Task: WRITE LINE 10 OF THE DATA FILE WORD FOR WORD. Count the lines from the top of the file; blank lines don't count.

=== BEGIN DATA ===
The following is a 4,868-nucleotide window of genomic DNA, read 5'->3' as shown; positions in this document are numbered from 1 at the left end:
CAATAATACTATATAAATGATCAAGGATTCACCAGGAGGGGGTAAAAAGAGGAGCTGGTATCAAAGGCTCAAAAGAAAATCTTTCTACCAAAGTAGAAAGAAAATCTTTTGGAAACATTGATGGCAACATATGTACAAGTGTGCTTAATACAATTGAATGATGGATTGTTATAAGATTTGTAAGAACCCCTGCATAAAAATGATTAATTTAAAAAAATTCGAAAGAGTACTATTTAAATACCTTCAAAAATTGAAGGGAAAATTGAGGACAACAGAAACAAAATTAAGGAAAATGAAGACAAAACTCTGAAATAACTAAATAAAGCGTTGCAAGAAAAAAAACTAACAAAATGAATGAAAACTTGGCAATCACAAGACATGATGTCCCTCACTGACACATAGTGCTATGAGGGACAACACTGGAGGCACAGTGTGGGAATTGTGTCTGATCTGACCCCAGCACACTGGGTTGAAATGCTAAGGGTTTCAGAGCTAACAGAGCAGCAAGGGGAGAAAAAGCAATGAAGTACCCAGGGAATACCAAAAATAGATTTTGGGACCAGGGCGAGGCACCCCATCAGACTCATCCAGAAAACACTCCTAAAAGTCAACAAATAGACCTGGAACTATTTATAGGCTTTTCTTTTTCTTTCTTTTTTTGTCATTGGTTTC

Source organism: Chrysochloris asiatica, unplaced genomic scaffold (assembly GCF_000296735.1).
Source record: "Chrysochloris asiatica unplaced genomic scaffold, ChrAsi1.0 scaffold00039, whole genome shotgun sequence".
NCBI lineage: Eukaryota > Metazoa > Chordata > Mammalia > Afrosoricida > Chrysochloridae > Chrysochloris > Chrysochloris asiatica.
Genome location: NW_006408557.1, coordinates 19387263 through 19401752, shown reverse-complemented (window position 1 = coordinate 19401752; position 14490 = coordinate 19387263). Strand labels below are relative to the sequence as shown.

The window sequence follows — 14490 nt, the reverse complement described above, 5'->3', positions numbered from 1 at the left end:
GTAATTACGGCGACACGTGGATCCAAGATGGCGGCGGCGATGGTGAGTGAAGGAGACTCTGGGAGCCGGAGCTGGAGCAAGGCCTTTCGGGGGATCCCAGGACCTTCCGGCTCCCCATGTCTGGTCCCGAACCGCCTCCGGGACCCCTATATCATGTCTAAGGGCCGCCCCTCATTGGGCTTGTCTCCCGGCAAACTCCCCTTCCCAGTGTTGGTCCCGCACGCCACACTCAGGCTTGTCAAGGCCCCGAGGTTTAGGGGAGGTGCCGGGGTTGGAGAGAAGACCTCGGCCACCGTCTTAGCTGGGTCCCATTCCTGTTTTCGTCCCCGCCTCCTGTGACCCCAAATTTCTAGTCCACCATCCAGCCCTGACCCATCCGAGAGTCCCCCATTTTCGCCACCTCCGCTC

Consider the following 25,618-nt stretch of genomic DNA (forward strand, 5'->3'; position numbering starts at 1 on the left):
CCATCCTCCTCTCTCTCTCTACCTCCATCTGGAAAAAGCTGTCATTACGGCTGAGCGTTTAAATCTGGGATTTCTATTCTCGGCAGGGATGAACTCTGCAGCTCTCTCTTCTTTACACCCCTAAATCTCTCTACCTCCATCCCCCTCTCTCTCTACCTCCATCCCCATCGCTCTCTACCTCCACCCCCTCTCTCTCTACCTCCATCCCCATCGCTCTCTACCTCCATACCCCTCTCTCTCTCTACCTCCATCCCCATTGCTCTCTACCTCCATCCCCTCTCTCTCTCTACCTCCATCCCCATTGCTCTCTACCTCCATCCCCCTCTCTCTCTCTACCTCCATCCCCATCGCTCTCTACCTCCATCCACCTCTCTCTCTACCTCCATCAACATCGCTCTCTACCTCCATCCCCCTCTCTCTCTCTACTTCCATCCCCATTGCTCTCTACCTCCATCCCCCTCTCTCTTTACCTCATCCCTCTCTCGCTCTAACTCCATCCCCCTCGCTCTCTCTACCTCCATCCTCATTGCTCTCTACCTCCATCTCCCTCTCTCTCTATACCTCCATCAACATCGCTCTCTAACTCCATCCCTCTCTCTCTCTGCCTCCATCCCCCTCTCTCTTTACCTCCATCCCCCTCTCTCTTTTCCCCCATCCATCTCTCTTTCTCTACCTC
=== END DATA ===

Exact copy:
CCATCCTCCTCTCTCTCTCTACCTCCATCTGGAAAAAGCTGTCATTACGGCTGAGCGTTTAAATCTGGGATTTCTATTCTCGGCAGGGATGAACTCTGCAGCTCTCTCTTCTTTACACCCCTAAATCTCTCTACCTCCATCCCCCTCTCTCTCTACCTCCATCCCCATCGCTCTCTACCTCCACCCCCTCTCTCTCTACCTCCATCCCCATCGCTCTCTACCTCCATACCCCTCTCTCTCTCTACCTCCATCCCCATTGCTCTCTACCTCCATCCCCTCTCTCTCTCTACCTCCATCCCCATTGCTCTCTACCTCCATCCCCCTCTCTCTCTCTACCTCCATCCCCATCGCTCTCTACCTCCATCCACCTCTCTCTCTACCTCCATCAACATCGCTCTCTACCTCCATCCCCCTCTCTCTCTCTACTTCCATCCCCATTGCTCTCTACCTCCATCCCCCTCTCTCTTTACCTCATCCCTCTCTCGCTCTAACTCCATCCCCCTCGCTCTCTCTACCTCCATCCTCATTGCTCTCTACCTCCATCTCCCTCTCTCTCTATACCTCCATCAACATCGCTCTCTAACTCCATCCCTCTCTCTCTCTGCCTCCATCCCCCTCTCTCTTTACCTCCATCCCCCTCTCTCTTTTCCCCCATCCATCTCTCTTTCTCTACCTC